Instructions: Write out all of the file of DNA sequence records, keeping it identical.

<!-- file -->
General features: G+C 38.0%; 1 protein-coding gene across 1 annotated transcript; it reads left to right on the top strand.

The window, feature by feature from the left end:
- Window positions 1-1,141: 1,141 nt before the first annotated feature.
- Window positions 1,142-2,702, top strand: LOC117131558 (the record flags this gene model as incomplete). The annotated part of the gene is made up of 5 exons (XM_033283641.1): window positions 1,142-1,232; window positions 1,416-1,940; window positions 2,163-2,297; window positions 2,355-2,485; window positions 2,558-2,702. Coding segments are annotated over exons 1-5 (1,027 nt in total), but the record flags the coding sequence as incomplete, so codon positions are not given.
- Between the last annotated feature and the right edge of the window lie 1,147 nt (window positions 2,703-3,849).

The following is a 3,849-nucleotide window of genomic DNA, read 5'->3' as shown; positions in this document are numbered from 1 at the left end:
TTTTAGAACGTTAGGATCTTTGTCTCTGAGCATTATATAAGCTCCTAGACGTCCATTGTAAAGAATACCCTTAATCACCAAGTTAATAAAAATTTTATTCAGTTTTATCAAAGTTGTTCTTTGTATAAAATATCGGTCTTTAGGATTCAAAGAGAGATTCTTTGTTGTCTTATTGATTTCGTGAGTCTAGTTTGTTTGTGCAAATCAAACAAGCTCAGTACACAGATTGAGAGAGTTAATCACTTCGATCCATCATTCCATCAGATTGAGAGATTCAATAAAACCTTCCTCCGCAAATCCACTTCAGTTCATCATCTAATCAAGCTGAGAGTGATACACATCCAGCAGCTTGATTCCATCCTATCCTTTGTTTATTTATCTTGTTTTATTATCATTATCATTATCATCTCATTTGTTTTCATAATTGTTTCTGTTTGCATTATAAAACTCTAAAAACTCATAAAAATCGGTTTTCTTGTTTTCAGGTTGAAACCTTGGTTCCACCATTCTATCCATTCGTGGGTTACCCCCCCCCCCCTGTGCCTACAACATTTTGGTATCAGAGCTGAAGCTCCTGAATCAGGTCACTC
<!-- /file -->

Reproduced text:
General features: G+C 38.0%; 1 protein-coding gene across 1 annotated transcript; it reads left to right on the top strand.

The window, feature by feature from the left end:
- Window positions 1-1,141: 1,141 nt before the first annotated feature.
- Window positions 1,142-2,702, top strand: LOC117131558 (the record flags this gene model as incomplete). The annotated part of the gene is made up of 5 exons (XM_033283641.1): window positions 1,142-1,232; window positions 1,416-1,940; window positions 2,163-2,297; window positions 2,355-2,485; window positions 2,558-2,702. Coding segments are annotated over exons 1-5 (1,027 nt in total), but the record flags the coding sequence as incomplete, so codon positions are not given.
- Between the last annotated feature and the right edge of the window lie 1,147 nt (window positions 2,703-3,849).

The following is a 3,849-nucleotide window of genomic DNA, read 5'->3' as shown; positions in this document are numbered from 1 at the left end:
TTTTAGAACGTTAGGATCTTTGTCTCTGAGCATTATATAAGCTCCTAGACGTCCATTGTAAAGAATACCCTTAATCACCAAGTTAATAAAAATTTTATTCAGTTTTATCAAAGTTGTTCTTTGTATAAAATATCGGTCTTTAGGATTCAAAGAGAGATTCTTTGTTGTCTTATTGATTTCGTGAGTCTAGTTTGTTTGTGCAAATCAAACAAGCTCAGTACACAGATTGAGAGAGTTAATCACTTCGATCCATCATTCCATCAGATTGAGAGATTCAATAAAACCTTCCTCCGCAAATCCACTTCAGTTCATCATCTAATCAAGCTGAGAGTGATACACATCCAGCAGCTTGATTCCATCCTATCCTTTGTTTATTTATCTTGTTTTATTATCATTATCATTATCATCTCATTTGTTTTCATAATTGTTTCTGTTTGCATTATAAAACTCTAAAAACTCATAAAAATCGGTTTTCTTGTTTTCAGGTTGAAACCTTGGTTCCACCATTCTATCCATTCGTGGGTTACCCCCCCCCCCCTGTGCCTACAACATTTTGGTATCAGAGCTGAAGCTCCTGAATCAGGTCACTC